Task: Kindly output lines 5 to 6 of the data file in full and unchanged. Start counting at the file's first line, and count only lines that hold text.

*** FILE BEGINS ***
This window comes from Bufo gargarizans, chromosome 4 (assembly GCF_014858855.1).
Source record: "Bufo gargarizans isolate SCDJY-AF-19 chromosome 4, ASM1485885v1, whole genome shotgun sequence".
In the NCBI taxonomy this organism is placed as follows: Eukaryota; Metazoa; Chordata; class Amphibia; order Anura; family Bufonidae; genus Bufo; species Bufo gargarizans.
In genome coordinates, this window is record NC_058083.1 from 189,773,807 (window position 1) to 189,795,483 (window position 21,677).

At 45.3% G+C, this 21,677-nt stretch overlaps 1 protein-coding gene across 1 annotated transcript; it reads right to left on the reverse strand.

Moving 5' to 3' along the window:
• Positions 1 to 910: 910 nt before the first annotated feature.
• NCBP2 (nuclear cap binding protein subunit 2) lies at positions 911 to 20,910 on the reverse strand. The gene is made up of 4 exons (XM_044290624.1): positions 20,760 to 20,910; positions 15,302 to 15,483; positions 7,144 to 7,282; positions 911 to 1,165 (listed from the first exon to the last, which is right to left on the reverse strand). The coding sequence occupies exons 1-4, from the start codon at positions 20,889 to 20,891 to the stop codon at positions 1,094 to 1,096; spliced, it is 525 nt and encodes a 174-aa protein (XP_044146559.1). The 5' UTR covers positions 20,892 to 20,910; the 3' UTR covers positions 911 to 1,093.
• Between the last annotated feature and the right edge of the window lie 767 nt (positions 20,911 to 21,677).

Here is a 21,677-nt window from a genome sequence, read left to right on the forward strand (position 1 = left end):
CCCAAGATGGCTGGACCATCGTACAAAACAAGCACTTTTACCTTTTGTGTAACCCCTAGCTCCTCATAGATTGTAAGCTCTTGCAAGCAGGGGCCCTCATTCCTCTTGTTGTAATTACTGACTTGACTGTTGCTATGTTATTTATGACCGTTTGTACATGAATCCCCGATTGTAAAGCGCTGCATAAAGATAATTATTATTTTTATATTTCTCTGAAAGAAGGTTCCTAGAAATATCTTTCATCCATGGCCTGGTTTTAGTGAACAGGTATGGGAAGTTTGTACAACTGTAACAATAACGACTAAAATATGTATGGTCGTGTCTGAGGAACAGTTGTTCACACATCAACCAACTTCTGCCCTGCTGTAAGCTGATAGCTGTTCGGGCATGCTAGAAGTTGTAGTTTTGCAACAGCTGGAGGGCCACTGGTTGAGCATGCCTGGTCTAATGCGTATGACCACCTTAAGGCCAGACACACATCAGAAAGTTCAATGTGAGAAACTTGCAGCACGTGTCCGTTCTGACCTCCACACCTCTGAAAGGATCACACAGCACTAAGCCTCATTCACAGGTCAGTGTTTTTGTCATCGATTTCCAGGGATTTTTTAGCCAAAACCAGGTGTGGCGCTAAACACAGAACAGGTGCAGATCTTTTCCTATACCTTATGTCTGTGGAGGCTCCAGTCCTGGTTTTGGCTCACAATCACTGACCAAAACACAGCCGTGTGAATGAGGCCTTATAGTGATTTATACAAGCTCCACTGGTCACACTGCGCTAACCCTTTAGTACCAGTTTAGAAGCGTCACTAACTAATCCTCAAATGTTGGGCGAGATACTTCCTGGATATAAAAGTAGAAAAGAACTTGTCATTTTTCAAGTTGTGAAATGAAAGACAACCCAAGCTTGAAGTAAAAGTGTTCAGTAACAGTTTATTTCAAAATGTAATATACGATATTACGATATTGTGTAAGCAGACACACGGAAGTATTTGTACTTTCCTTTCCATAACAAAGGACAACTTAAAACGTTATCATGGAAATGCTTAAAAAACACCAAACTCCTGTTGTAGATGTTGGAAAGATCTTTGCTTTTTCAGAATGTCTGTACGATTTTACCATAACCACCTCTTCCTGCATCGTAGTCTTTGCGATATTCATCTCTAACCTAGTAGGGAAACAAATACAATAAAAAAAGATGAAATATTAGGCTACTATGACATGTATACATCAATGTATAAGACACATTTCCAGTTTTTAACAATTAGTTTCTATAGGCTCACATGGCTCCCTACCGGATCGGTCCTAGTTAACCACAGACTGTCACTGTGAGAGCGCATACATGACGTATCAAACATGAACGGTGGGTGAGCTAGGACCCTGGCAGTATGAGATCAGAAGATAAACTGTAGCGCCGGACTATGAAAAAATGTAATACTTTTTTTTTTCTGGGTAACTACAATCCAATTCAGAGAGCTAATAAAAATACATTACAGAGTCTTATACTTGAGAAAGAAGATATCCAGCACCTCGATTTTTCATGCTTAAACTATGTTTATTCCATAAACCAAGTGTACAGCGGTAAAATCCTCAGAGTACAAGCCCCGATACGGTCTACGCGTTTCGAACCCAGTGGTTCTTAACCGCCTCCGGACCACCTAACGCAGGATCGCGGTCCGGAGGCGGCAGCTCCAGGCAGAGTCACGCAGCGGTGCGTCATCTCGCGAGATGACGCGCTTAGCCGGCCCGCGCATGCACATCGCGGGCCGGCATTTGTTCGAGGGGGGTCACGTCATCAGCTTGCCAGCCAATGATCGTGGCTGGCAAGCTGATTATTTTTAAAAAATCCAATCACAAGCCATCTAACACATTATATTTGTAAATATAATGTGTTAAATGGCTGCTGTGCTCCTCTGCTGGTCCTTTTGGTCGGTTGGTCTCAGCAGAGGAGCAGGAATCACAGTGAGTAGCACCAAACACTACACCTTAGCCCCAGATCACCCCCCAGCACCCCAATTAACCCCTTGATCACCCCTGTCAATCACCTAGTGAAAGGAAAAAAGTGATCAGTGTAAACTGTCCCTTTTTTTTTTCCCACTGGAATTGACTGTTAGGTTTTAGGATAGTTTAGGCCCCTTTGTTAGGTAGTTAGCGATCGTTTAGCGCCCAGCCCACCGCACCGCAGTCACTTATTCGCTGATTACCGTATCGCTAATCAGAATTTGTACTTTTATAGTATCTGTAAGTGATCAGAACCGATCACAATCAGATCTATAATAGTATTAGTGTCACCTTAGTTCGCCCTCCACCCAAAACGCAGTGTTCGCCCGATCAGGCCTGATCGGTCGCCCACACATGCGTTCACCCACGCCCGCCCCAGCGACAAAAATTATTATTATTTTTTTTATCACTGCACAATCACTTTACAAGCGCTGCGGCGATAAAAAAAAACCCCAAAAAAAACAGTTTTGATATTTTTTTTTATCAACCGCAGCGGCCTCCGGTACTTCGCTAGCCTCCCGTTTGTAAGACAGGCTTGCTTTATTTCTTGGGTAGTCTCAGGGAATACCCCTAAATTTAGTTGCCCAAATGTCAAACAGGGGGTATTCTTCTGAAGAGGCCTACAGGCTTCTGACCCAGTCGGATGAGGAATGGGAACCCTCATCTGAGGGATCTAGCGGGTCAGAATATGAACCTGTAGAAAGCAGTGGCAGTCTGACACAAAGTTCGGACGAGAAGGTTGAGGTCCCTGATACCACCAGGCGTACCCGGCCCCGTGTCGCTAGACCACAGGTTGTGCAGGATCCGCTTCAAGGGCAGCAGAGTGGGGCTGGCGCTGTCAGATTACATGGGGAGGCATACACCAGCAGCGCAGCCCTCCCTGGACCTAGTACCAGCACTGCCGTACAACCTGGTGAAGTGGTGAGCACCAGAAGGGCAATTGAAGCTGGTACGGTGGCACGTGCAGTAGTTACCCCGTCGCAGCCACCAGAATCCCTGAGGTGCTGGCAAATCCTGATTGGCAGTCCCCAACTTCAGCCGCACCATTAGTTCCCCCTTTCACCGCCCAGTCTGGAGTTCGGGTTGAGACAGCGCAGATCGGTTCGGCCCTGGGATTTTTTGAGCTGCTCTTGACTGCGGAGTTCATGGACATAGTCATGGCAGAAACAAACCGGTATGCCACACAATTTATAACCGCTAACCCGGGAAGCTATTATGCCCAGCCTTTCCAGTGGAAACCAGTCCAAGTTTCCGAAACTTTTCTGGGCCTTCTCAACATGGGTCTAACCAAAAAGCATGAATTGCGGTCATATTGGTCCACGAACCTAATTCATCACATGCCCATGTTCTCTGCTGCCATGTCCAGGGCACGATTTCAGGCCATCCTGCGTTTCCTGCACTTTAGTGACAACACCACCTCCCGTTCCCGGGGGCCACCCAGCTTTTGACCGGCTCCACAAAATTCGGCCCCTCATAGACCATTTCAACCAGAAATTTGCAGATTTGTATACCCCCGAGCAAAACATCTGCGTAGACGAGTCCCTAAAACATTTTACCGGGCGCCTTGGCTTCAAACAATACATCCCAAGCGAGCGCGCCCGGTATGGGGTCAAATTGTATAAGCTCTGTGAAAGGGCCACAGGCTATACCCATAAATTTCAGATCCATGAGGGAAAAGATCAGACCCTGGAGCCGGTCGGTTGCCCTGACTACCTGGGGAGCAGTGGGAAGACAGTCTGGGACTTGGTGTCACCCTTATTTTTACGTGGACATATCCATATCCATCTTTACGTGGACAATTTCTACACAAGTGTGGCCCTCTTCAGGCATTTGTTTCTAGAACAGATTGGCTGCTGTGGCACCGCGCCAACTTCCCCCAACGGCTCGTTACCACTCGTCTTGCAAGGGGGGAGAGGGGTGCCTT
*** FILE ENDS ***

At 45.3% G+C, this 21,677-nt stretch overlaps 1 protein-coding gene across 1 annotated transcript; it reads right to left on the reverse strand.

Moving 5' to 3' along the window: